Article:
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- 2007 - May - 7th -

Tampa looking to snag ACC football title game

Fred Seely

Editorial Director

Jacksonville’s tenuous hold on the Atlantic Coast Conference football championship game has been challenged by a new rival that wants the game as soon as the contract is up for bid.

A non-profit coalition of Tampa sports organizations, government agencies and businesses has reserved the city’s Raymond James Stadium for early December dates from 2008-10.

“We will aggressively go after the game,” said attorney Jeff Adams, the chairman of the Tampa Bay Sports Authority. “We have proven that we can host big events and we can host big parties. The ACC is perfect for us.”

Jacksonville has had the first two championships and last year’s game created a dilemma for both the Gator Bowl Association — which puts on and markets the game — and the conference. The city had a hard time selling tickets for ACC division champs Georgia Tech and Wake Forest and the conference forced the Gator Bowl to take Georgia Tech for its New Year’s Day game even after it produced a weak performance in a 9-6 loss at Jacksonville Municipal Stadium.

The Gator Bowl’s position remains the same: more tickets need to be sold locally.

“Based on last year’s attendance, the conference only gave us a one-year extension on the game, which opened up the thought process in other cities,” said GBA President Rick Catlett, adding he is aware of Tampa’s interest in the game as well as potentially Charlotte’s. “Unless we sell it out, the conference will bid out the game and Tampa and Charlotte will be back in the hunt.”

The association’s 25-member committee has taken the lead role in selling tickets to that game as well as the Sept. 29 Alabama-Florida State game, which the GBA is underwriting, and the Jan. 1 Gator Bowl.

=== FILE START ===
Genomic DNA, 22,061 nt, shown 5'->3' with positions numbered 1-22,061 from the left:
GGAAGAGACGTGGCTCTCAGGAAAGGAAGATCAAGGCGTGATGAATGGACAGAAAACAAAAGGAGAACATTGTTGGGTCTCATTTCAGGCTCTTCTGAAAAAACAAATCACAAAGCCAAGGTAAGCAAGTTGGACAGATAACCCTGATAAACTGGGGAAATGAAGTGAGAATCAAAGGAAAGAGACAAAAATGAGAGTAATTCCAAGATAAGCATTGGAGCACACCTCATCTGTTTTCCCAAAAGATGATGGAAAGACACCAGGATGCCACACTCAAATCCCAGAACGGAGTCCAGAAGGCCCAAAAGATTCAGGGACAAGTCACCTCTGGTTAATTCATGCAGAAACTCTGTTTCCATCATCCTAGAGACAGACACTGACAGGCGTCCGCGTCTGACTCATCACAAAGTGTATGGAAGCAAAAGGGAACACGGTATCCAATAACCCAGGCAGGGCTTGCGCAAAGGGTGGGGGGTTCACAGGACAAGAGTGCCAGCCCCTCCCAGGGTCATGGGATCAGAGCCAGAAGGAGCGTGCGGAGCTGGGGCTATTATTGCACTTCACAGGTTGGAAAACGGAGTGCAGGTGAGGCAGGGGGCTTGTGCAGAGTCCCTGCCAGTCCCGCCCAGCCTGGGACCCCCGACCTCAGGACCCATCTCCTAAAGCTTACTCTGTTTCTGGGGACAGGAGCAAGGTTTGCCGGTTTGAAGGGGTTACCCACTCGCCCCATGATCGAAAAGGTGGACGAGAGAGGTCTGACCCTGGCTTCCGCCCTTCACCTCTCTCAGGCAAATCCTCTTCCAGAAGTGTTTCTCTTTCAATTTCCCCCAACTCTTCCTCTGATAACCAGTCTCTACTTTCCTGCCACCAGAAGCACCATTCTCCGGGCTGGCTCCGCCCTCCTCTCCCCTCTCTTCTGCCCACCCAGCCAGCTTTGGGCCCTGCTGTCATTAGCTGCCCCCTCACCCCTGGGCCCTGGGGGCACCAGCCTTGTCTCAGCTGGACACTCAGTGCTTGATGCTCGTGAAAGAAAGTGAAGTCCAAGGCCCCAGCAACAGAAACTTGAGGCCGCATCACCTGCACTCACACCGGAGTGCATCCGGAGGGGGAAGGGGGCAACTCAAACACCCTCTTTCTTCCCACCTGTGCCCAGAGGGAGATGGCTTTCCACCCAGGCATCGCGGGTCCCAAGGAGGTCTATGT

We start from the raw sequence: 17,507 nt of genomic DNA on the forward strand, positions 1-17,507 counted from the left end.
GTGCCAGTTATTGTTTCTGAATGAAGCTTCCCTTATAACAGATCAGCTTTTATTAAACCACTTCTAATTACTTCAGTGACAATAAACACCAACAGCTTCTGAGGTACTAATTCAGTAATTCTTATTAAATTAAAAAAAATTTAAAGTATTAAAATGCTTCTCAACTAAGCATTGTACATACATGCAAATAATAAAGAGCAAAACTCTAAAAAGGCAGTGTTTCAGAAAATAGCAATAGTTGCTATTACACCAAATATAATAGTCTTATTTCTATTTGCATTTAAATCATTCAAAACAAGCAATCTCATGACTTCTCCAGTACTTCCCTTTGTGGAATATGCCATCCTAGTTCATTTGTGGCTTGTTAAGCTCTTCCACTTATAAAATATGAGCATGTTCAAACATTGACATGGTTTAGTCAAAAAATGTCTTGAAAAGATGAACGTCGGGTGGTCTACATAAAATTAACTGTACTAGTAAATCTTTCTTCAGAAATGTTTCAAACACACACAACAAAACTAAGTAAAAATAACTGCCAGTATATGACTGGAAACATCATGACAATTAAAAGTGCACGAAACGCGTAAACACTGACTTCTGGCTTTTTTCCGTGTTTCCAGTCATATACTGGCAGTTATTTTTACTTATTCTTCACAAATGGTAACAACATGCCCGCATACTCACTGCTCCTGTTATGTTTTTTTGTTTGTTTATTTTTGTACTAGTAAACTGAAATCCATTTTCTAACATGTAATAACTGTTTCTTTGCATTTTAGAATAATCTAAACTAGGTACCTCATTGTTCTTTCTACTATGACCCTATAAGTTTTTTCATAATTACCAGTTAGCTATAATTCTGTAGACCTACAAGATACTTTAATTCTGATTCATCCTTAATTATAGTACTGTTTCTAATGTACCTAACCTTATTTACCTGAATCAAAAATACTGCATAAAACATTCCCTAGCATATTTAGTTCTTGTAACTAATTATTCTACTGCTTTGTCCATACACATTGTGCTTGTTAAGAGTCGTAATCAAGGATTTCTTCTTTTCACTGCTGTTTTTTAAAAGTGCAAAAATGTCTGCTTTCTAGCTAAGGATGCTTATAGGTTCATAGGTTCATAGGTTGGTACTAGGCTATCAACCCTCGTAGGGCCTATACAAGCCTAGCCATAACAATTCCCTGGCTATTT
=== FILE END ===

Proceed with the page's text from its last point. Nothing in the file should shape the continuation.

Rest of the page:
A one-year contract for this year’s ACC game was granted in February and the game will be on Dec. 1. The league’s commissioner, John Swofford, said he will invite bids after that.

Michael Kelly, who ran the 2005 Super Bowl here, has been hired as the ACC’s assistant commissioner for football operations. Kelly joined the ACC after running this year’s Super Bowl in Miami.

Jacksonville originally seemed to be the only logical place as the apparent main contenders had flaws. Charlotte’s weather in early December is unpredictable and Orlando lacks a quality stadium. Tampa gave the original bid only minor consideration as it preferred to emphasize efforts to get future Super Bowls.

But the city’s success in hosting the ACC basketball tournament in March, and the desire for more plums to fill hotel rooms, seem to have changed things.

“We’ve done almost everything here and we’ve done it well,” said Adams. “We’ve had Super Bowls, the (basketball) Final Four and the ACC tournament. Next year we have an NCAA basketball opening round and a real jewel: the ‘Frozen Four.’” That’s the NCAA ice hockey tournament, which will be played in the 20,000-seat St. Pete Forum.

ACC officials wouldn’t speak on the record but seemed to welcome competition for Jacksonville, particularly from a city with more than twice as many hotel rooms and better airline connections.

“Tampa has become a true major-league market,” said one highly-placed ACC source.

Catlett said the key to keeping the game is ticket sales, regardless of who plays in the game. He said before the inaugural game in 2005, local fans bought 30,000 tickets before it was known that Florida State and Virginia Tech would play in the game. The next year, local sales dipped to around 17,000 before the teams were announced.

“We do not want to become the Birmingham of the SEC (Southeastern Conference),” said Catlett. The first SEC title games were played in Birmingham in 1992 and ‘93. The next year the game moved to Atlanta where it’s been played since.

Catlett said the ACC did not hold it against Jacksonville that two of the league’s three smallest schools played in last year’s game, nor did the league hold the weather against the city. Slow ticket sales, he said, were the driving factor behind the one-year renewal and his association’s urgency in selling tickets to the Dec. 1 game, regardless who’s playing.

“This is their championship, it’s a big deal to them,” he said. “The question is: was this year an anomaly? They clearly want the game in Jacksonville, they clearly want a permanent home for the game. If you like games like this or the Florida State-Alabama game and want to get a BCS (Bowl Championship Series) game down the road, we have to buy tickets.”

Catlett said ticket renewals are currently at about the same mark as this time last year and they go on sale to the general public Aug. 1. He said the GBA needs to sell about 20,000 more tickets to the game before the end of October to send the right message to the ACC.

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